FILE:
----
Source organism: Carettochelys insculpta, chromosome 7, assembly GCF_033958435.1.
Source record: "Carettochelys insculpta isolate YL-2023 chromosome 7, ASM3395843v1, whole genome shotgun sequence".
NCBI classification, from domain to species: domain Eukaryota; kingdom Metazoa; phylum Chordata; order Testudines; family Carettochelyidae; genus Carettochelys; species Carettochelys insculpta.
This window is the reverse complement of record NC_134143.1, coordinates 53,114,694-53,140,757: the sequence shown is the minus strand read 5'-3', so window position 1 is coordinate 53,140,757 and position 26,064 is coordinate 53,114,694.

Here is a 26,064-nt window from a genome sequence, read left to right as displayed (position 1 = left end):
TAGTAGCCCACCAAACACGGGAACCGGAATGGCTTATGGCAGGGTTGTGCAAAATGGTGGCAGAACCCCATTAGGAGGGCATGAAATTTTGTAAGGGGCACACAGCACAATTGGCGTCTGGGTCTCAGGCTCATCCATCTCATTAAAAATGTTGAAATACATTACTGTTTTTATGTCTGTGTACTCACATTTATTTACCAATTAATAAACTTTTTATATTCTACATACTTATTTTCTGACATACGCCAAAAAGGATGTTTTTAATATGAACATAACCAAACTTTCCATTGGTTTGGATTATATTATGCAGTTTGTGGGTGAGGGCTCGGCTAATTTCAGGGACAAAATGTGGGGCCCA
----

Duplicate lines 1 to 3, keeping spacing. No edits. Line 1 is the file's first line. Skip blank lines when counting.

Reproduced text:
Source organism: Carettochelys insculpta, chromosome 7, assembly GCF_033958435.1.
Source record: "Carettochelys insculpta isolate YL-2023 chromosome 7, ASM3395843v1, whole genome shotgun sequence".
NCBI classification, from domain to species: domain Eukaryota; kingdom Metazoa; phylum Chordata; order Testudines; family Carettochelyidae; genus Carettochelys; species Carettochelys insculpta.